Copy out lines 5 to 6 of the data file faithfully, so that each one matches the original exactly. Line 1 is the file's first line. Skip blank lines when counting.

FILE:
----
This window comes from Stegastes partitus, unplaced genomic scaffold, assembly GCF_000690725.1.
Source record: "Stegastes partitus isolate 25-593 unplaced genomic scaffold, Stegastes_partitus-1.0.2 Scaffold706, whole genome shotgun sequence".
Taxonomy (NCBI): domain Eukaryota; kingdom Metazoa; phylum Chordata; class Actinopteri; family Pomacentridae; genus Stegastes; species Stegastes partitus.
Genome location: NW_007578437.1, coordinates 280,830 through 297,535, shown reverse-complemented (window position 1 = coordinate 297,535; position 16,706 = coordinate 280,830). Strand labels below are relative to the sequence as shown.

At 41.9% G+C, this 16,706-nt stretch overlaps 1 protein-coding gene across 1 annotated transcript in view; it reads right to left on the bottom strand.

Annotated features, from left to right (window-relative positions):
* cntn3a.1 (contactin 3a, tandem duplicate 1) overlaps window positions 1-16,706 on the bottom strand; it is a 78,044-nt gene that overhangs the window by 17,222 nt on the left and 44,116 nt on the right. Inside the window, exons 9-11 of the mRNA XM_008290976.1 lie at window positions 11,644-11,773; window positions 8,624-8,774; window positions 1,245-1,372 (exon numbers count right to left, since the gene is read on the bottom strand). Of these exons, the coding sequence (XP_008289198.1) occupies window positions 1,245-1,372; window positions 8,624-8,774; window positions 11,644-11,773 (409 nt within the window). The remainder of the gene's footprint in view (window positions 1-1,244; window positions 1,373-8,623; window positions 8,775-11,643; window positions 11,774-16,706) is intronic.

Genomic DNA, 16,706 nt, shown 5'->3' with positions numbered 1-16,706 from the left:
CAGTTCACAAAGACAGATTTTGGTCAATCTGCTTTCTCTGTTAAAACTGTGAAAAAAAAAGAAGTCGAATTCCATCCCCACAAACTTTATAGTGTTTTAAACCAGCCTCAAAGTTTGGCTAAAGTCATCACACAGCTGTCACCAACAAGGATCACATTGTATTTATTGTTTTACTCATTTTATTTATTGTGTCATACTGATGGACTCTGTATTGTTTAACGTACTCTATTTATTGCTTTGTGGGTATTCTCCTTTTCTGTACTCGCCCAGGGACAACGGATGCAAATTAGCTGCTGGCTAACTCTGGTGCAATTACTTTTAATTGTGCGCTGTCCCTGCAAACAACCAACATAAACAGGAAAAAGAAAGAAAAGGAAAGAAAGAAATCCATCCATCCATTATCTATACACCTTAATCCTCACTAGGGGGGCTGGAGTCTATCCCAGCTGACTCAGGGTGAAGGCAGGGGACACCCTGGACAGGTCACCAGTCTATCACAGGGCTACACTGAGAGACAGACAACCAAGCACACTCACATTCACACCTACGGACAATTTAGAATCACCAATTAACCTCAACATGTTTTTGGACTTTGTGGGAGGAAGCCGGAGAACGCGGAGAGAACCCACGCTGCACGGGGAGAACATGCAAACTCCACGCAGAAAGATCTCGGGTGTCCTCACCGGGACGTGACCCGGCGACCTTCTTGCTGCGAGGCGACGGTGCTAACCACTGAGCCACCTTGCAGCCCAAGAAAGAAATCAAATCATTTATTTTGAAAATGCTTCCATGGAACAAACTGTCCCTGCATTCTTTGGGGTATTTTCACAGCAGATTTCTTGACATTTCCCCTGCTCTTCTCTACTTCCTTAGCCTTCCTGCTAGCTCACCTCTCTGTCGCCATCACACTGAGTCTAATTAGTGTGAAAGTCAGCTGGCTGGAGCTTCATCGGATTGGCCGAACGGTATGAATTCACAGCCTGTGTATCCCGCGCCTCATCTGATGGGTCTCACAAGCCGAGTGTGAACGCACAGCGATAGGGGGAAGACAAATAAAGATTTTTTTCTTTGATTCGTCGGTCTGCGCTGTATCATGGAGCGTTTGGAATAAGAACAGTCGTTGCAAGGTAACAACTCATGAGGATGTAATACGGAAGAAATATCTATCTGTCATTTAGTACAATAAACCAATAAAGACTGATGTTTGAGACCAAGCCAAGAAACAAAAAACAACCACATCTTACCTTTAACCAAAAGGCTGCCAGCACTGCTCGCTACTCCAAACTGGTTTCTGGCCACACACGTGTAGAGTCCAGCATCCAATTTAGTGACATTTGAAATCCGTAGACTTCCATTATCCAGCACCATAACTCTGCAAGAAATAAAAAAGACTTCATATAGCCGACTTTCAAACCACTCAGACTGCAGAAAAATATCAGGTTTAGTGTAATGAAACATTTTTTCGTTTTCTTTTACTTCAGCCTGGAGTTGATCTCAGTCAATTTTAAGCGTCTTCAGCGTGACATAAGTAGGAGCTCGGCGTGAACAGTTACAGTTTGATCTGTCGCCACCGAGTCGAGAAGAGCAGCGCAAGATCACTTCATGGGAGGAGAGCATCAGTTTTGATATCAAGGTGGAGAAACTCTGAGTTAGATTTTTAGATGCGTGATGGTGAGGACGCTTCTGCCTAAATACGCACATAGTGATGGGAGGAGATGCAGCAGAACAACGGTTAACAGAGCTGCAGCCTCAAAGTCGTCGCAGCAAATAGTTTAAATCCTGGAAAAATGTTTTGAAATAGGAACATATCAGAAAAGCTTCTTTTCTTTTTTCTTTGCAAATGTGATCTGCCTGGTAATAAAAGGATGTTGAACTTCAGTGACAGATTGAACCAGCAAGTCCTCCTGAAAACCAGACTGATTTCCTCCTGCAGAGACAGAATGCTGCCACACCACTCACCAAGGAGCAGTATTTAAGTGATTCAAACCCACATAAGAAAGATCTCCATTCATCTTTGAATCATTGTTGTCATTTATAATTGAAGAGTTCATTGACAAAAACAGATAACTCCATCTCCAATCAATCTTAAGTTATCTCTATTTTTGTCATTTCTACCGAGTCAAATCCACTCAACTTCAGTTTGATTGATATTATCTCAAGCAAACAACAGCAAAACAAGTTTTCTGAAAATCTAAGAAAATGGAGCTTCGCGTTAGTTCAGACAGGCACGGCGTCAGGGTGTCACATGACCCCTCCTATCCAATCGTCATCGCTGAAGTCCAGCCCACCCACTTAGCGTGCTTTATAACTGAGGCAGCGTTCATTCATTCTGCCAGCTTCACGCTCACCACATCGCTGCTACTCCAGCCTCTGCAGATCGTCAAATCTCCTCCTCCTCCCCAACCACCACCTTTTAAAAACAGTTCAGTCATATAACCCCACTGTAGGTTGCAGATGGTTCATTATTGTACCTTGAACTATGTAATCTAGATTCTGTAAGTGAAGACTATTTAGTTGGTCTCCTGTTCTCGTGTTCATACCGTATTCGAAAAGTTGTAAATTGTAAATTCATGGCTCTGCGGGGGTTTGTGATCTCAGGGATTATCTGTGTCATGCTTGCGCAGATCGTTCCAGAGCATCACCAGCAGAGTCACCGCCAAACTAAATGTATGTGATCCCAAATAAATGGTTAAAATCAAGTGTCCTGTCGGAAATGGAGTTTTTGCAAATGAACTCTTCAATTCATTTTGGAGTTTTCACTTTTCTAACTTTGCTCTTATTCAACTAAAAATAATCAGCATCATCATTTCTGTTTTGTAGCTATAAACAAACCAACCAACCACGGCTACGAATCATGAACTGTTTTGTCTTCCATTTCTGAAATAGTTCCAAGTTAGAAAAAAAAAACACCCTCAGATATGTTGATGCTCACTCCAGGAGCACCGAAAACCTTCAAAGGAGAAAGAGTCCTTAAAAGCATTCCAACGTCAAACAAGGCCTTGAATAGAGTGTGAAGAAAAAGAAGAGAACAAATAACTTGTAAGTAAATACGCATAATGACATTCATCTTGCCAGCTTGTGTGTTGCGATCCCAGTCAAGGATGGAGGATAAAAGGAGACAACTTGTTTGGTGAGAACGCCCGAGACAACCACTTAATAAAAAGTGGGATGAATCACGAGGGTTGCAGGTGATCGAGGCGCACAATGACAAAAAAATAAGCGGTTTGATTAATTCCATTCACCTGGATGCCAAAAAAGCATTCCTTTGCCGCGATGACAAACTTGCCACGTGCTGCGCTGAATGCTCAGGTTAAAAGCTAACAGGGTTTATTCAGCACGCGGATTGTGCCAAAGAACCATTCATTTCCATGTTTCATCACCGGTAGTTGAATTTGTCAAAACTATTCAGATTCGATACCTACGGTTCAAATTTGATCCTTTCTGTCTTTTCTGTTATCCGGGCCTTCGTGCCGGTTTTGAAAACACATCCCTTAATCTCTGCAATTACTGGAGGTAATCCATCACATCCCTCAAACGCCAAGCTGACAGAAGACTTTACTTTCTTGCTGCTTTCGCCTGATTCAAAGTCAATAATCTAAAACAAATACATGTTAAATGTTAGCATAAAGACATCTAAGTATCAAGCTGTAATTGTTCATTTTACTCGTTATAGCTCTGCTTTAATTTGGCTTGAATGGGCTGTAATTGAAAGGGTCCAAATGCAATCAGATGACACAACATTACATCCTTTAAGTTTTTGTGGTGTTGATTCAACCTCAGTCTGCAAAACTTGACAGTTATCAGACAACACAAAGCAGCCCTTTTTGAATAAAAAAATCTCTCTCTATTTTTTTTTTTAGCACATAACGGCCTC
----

At 41.9% G+C, this 16,706-nt stretch overlaps 1 protein-coding gene across 1 annotated transcript in view; it reads right to left on the bottom strand.

Annotated features, from left to right (window-relative positions):